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Israel solves EV range limits, gives essentially unlimited range

David Hughes's picture

Israeli firm Better Place has delivered a major refueling breakthrough for all electric vehicles, essentially eliminating range limits on EV's with a robotic battery swapping station.

Based in Israel, tech start-up Better Place lives by the slogan 'acclerating the transition to sustainable transportation'. Key to furthering this goal has been proposing solutions to the biggest limit for all-electric vehicles: highly limited effective range. Nissan's Leaf, recently introduced in the United States, has a claimed range of 100 miles but industry testing has found 'real world' range more in the range of 70 miles. While this works for many daily commutes, it severely blunts the car's utility when even "fast" recharging is measure in hours, not minutes. Enter Better Place's EV support network.

Logical support elements such as a home based charging station provide charging solutions akin to what manufacturers currently offer, but Better Place expands that with a wide network of public charging stations activated by a member's RFID card. Where the company becomes revolutionary is its fully robotic battery swapping stations. With a network of at least 40 stations planned (and a working prototype pictured in the video below), the company uses a modular battery that can be removed by a robot and replaced with a fully-charged unit in approximately 3 minutes - triggered only by the member's card. The experience is described by the company as akin to entering an automatic car wash and is even easier than refueling a gasoline vehicle.

The technology is currently designed around Renault's Zero-Emission Fluence sedan, which as a battery pack easily accessible from below the car, something that few other EV's current possess. In fact, while auto makers typically try to place battery packs as low in the vehicle as they can to preserve a low center of gravity, they are rarely - if ever - put in such an exposed role. If battery swapping proves a successful business model, more vehicle designs could incorporate a battery similar to the Fluence Z.E.'s pack, but unless a set of standards is imposed, swapping stations would either have to be highly modular (recognizing individual EV models) or specific to certain cars.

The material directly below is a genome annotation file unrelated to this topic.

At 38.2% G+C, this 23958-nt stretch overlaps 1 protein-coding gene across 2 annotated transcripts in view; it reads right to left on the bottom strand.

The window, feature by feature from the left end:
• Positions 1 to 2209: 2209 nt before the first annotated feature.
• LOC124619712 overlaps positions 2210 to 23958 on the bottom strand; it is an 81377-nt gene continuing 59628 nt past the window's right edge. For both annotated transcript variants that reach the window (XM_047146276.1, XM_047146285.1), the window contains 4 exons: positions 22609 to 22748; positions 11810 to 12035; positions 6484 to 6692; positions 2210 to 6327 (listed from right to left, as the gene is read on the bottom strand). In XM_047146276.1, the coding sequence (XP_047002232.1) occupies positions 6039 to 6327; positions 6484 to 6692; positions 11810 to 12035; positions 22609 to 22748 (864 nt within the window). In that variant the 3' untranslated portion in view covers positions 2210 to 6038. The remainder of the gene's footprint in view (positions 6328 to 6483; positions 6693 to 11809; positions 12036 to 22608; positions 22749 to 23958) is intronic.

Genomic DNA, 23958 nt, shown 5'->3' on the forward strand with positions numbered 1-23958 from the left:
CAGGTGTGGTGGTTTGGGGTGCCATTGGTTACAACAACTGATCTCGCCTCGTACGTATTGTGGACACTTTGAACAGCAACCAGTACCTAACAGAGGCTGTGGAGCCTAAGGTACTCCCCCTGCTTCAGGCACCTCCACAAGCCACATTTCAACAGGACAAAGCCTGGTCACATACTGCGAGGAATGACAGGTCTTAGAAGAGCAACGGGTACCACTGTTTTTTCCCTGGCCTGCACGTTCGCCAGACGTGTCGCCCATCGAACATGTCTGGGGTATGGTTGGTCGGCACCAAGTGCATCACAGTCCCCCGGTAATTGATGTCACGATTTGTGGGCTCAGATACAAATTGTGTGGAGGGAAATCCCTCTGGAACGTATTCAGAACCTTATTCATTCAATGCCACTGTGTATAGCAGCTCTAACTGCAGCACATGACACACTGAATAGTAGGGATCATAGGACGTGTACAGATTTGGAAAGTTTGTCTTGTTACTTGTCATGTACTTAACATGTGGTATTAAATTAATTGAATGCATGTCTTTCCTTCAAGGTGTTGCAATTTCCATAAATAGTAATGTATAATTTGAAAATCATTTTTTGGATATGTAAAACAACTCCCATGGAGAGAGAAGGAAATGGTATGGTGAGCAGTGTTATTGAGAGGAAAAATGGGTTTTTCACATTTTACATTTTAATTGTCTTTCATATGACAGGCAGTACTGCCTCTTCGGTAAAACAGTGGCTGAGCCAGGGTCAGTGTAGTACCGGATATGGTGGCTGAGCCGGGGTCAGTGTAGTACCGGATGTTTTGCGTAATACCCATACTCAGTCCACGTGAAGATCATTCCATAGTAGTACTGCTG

While pricing is not available publicly at this date, and would likely fluctuate, it's clear the company recognizes the challenging nature of this brand-new business model. EV's themselves are finally looking commercially viable in contrast to failed experiments in the past, but Better Place has a unique proposal: rather than thinking of the battery as part of the vehicle, the battery's ownership is separated from the vehicle's. In effect, the battery pack is owned by the company, and rates for swapping are based on frequency of use (i.e., how many times do you swap a batter, does the customer actively charge at home to minimize swaps, etc.). The leasing program will aim for a flat fixed cost per month based on predicted distance driven.

The Fluence is launching in Israel and Denmark by the end of 2011, and Better Place aims to expand its Israel operations worldwide as EV's gain consumer acceptance. Watch the process below:

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